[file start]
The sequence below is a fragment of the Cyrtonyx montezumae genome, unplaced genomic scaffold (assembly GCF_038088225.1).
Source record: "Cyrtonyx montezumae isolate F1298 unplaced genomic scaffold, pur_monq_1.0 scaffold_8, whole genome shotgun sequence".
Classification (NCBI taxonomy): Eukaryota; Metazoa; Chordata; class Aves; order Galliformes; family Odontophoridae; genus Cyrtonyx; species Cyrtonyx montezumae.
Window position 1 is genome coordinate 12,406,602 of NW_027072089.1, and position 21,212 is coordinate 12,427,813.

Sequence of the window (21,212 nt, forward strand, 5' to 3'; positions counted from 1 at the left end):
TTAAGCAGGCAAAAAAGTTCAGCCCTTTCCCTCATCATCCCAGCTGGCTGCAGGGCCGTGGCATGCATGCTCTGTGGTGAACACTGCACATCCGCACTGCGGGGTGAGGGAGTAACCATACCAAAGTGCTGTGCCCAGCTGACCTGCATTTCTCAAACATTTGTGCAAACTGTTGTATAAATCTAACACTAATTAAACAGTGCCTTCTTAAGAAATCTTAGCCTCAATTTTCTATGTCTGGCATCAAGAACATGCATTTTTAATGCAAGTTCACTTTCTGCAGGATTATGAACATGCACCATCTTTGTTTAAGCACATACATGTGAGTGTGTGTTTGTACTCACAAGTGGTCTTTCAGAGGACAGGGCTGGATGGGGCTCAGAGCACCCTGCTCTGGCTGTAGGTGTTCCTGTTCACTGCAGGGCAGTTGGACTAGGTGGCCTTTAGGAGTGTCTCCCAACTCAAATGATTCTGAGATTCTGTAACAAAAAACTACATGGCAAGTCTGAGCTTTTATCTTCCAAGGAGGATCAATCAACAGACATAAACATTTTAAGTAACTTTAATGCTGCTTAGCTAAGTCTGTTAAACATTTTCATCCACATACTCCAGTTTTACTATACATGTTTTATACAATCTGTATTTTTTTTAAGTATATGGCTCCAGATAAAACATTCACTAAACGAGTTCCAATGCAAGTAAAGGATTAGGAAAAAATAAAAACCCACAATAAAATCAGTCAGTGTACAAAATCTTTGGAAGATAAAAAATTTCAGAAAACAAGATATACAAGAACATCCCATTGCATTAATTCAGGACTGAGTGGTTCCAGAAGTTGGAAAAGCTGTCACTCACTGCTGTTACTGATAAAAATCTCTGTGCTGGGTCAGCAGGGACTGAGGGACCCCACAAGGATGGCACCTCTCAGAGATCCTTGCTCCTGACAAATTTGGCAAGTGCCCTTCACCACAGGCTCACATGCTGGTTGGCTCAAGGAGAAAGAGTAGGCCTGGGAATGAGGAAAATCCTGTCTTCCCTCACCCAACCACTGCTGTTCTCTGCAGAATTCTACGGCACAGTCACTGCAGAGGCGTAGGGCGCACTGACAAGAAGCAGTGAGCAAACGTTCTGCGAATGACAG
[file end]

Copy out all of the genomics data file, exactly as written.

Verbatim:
The sequence below is a fragment of the Cyrtonyx montezumae genome, unplaced genomic scaffold (assembly GCF_038088225.1).
Source record: "Cyrtonyx montezumae isolate F1298 unplaced genomic scaffold, pur_monq_1.0 scaffold_8, whole genome shotgun sequence".
Classification (NCBI taxonomy): Eukaryota; Metazoa; Chordata; class Aves; order Galliformes; family Odontophoridae; genus Cyrtonyx; species Cyrtonyx montezumae.
Window position 1 is genome coordinate 12,406,602 of NW_027072089.1, and position 21,212 is coordinate 12,427,813.

Sequence of the window (21,212 nt, forward strand, 5' to 3'; positions counted from 1 at the left end):
TTAAGCAGGCAAAAAAGTTCAGCCCTTTCCCTCATCATCCCAGCTGGCTGCAGGGCCGTGGCATGCATGCTCTGTGGTGAACACTGCACATCCGCACTGCGGGGTGAGGGAGTAACCATACCAAAGTGCTGTGCCCAGCTGACCTGCATTTCTCAAACATTTGTGCAAACTGTTGTATAAATCTAACACTAATTAAACAGTGCCTTCTTAAGAAATCTTAGCCTCAATTTTCTATGTCTGGCATCAAGAACATGCATTTTTAATGCAAGTTCACTTTCTGCAGGATTATGAACATGCACCATCTTTGTTTAAGCACATACATGTGAGTGTGTGTTTGTACTCACAAGTGGTCTTTCAGAGGACAGGGCTGGATGGGGCTCAGAGCACCCTGCTCTGGCTGTAGGTGTTCCTGTTCACTGCAGGGCAGTTGGACTAGGTGGCCTTTAGGAGTGTCTCCCAACTCAAATGATTCTGAGATTCTGTAACAAAAAACTACATGGCAAGTCTGAGCTTTTATCTTCCAAGGAGGATCAATCAACAGACATAAACATTTTAAGTAACTTTAATGCTGCTTAGCTAAGTCTGTTAAACATTTTCATCCACATACTCCAGTTTTACTATACATGTTTTATACAATCTGTATTTTTTTTAAGTATATGGCTCCAGATAAAACATTCACTAAACGAGTTCCAATGCAAGTAAAGGATTAGGAAAAAATAAAAACCCACAATAAAATCAGTCAGTGTACAAAATCTTTGGAAGATAAAAAATTTCAGAAAACAAGATATACAAGAACATCCCATTGCATTAATTCAGGACTGAGTGGTTCCAGAAGTTGGAAAAGCTGTCACTCACTGCTGTTACTGATAAAAATCTCTGTGCTGGGTCAGCAGGGACTGAGGGACCCCACAAGGATGGCACCTCTCAGAGATCCTTGCTCCTGACAAATTTGGCAAGTGCCCTTCACCACAGGCTCACATGCTGGTTGGCTCAAGGAGAAAGAGTAGGCCTGGGAATGAGGAAAATCCTGTCTTCCCTCACCCAACCACTGCTGTTCTCTGCAGAATTCTACGGCACAGTCACTGCAGAGGCGTAGGGCGCACTGACAAGAAGCAGTGAGCAAACGTTCTGCGAATGACAG